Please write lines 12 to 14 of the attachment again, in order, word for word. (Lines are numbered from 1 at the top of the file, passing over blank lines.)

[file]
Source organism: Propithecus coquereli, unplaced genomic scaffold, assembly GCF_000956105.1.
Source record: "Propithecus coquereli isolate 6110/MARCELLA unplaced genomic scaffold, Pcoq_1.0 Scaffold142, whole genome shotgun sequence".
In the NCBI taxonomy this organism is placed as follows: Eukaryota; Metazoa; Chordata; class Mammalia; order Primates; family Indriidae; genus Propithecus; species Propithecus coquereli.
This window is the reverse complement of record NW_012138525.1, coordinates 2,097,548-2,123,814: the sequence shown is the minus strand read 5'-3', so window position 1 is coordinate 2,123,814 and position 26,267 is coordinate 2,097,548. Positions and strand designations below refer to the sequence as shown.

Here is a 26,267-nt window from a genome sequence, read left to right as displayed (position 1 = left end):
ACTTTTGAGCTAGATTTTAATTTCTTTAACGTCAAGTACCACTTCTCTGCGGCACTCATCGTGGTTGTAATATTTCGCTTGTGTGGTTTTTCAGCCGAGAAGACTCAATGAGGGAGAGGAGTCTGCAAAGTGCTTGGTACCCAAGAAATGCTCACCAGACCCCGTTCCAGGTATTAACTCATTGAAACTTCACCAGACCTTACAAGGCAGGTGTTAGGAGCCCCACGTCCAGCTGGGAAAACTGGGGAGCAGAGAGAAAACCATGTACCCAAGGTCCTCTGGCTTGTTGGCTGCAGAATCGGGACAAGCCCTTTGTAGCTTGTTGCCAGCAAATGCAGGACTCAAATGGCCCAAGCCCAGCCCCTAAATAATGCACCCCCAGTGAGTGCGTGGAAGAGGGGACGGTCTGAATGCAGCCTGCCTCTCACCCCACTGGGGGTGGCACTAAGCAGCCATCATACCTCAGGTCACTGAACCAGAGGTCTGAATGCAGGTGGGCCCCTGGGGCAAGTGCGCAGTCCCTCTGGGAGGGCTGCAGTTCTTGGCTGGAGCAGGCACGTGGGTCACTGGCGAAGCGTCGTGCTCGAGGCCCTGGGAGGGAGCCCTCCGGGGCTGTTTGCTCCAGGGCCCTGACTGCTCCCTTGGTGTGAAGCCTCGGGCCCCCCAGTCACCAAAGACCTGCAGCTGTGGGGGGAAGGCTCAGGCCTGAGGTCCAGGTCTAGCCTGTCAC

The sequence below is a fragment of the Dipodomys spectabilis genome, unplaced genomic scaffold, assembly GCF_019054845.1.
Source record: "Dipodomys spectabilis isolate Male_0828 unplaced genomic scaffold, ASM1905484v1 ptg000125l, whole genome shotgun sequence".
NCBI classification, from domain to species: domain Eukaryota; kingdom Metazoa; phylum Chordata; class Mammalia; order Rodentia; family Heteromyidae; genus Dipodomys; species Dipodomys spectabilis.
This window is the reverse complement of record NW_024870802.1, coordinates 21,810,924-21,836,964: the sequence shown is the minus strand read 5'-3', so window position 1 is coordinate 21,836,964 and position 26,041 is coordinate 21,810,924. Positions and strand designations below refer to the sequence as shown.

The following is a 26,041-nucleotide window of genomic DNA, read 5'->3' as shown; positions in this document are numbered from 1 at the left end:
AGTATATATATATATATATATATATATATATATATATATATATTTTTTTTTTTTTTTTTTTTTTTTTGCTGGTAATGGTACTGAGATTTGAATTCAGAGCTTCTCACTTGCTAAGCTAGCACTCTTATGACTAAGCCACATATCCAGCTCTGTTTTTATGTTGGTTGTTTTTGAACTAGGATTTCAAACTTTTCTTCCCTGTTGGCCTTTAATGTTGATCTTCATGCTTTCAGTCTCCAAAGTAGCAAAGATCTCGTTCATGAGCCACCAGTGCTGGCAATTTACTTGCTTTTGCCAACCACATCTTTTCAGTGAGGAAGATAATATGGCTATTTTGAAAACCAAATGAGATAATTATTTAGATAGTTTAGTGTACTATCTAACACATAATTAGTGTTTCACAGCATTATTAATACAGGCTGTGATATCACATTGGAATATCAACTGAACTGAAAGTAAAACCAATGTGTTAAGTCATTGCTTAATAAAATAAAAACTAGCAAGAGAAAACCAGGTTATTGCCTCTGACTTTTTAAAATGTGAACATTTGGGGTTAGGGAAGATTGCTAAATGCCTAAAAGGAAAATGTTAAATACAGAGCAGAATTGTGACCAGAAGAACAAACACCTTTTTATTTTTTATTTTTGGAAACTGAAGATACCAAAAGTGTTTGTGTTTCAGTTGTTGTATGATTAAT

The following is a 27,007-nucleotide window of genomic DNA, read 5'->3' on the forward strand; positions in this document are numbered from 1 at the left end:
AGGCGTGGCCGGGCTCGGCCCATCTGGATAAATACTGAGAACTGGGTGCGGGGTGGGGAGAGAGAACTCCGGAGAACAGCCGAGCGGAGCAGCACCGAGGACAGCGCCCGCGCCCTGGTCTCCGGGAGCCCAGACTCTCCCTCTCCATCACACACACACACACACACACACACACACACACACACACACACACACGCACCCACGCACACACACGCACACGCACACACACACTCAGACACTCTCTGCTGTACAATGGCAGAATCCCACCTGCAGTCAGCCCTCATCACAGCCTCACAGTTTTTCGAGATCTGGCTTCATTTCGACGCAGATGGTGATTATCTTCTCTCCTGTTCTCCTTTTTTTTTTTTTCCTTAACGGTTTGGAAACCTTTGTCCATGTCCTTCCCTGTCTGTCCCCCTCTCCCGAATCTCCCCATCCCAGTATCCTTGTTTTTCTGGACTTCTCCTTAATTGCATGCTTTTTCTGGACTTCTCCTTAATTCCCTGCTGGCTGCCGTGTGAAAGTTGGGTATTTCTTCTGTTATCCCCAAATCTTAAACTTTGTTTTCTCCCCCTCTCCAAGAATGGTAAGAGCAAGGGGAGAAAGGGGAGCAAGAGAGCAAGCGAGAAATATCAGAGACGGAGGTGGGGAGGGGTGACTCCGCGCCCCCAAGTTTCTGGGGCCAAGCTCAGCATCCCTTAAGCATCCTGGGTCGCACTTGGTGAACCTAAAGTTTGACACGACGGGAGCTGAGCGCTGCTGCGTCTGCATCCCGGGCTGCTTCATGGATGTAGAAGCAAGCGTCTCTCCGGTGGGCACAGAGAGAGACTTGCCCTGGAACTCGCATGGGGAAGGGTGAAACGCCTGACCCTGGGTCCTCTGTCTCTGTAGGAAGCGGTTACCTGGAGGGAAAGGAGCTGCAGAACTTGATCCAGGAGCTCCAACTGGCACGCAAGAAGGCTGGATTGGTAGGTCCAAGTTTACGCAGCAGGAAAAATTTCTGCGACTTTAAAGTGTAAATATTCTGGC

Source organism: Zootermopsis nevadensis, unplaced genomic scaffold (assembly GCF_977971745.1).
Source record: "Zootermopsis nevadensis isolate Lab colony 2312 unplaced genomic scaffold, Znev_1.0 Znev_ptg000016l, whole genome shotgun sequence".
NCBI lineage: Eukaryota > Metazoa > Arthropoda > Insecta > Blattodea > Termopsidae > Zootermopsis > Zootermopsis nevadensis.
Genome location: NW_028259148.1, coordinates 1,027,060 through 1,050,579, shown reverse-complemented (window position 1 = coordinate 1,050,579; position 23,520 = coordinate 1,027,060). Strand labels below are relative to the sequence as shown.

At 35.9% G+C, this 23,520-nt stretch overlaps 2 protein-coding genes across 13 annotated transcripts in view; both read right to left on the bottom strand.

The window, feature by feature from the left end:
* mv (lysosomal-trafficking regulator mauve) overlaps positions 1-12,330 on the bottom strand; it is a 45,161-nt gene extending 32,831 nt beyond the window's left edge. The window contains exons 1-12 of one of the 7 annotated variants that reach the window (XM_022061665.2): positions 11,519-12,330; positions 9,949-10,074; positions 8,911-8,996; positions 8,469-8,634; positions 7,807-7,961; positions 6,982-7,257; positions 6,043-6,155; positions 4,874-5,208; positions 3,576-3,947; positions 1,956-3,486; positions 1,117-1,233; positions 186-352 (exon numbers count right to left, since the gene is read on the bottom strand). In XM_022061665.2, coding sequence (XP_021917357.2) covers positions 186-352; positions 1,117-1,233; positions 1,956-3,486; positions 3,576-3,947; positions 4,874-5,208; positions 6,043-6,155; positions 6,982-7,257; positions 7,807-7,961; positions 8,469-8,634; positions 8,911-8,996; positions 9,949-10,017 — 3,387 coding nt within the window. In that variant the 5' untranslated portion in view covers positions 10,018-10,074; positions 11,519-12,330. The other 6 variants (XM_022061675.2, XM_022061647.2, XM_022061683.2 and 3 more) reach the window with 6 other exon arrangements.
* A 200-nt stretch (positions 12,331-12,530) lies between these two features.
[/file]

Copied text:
AGTATATATATATATATATATATATATATATATATATATATATTTTTTTTTTTTTTTTTTTTTTTTTGCTGGTAATGGTACTGAGATTTGAATTCAGAGCTTCTCACTTGCTAAGCTAGCACTCTTATGACTAAGCCACATATCCAGCTCTGTTTTTATGTTGGTTGTTTTTGAACTAGGATTTCAAACTTTTCTTCCCTGTTGGCCTTTAATGTTGATCTTCATGCTTTCAGTCTCCAAAGTAGCAAAGATCTCGTTCATGAGCCACCAGTGCTGGCAATTTACTTGCTTTTGCCAACCACATCTTTTCAGTGAGGAAGATAATATGGCTATTTTGAAAACCAAATGAGATAATTATTTAGATAGTTTAGTGTACTATCTAACACATAATTAGTGTTTCACAGCATTATTAATACAGGCTGTGATATCACATTGGAATATCAACTGAACTGAAAGTAAAACCAATGTGTTAAGTCATTGCTTAATAAAATAAAAACTAGCAAGAGAAAACCAGGTTATTGCCTCTGACTTTTTAAAATGTGAACATTTGGGGTTAGGGAAGATTGCTAAATGCCTAAAAGGAAAATGTTAAATACAGAGCAGAATTGTGACCAGAAGAACAAACACCTTTTTATTTTTTATTTTTGGAAACTGAAGATACCAAAAGTGTTTGTGTTTCAGTTGTTGTATGATTAAT

The following is a 27,007-nucleotide window of genomic DNA, read 5'->3' on the forward strand; positions in this document are numbered from 1 at the left end:
AGGCGTGGCCGGGCTCGGCCCATCTGGATAAATACTGAGAACTGGGTGCGGGGTGGGGAGAGAGAACTCCGGAGAACAGCCGAGCGGAGCAGCACCGAGGACAGCGCCCGCGCCCTGGTCTCCGGGAGCCCAGACTCTCCCTCTCCATCACACACACACACACACACACACACACACACACACACACACACACACGCACCCACGCACACACACGCACACGCACACACACACTCAGACACTCTCTGCTGTACAATGGCAGAATCCCACCTGCAGTCAGCCCTCATCACAGCCTCACAGTTTTTCGAGATCTGGCTTCATTTCGACGCAGATGGTGATTATCTTCTCTCCTGTTCTCCTTTTTTTTTTTTTCCTTAACGGTTTGGAAACCTTTGTCCATGTCCTTCCCTGTCTGTCCCCCTCTCCCGAATCTCCCCATCCCAGTATCCTTGTTTTTCTGGACTTCTCCTTAATTGCATGCTTTTTCTGGACTTCTCCTTAATTCCCTGCTGGCTGCCGTGTGAAAGTTGGGTATTTCTTCTGTTATCCCCAAATCTTAAACTTTGTTTTCTCCCCCTCTCCAAGAATGGTAAGAGCAAGGGGAGAAAGGGGAGCAAGAGAGCAAGCGAGAAATATCAGAGACGGAGGTGGGGAGGGGTGACTCCGCGCCCCCAAGTTTCTGGGGCCAAGCTCAGCATCCCTTAAGCATCCTGGGTCGCACTTGGTGAACCTAAAGTTTGACACGACGGGAGCTGAGCGCTGCTGCGTCTGCATCCCGGGCTGCTTCATGGATGTAGAAGCAAGCGTCTCTCCGGTGGGCACAGAGAGAGACTTGCCCTGGAACTCGCATGGGGAAGGGTGAAACGCCTGACCCTGGGTCCTCTGTCTCTGTAGGAAGCGGTTACCTGGAGGGAAAGGAGCTGCAGAACTTGATCCAGGAGCTCCAACTGGCACGCAAGAAGGCTGGATTGGTAGGTCCAAGTTTACGCAGCAGGAAAAATTTCTGCGACTTTAAAGTGTAAATATTCTGGC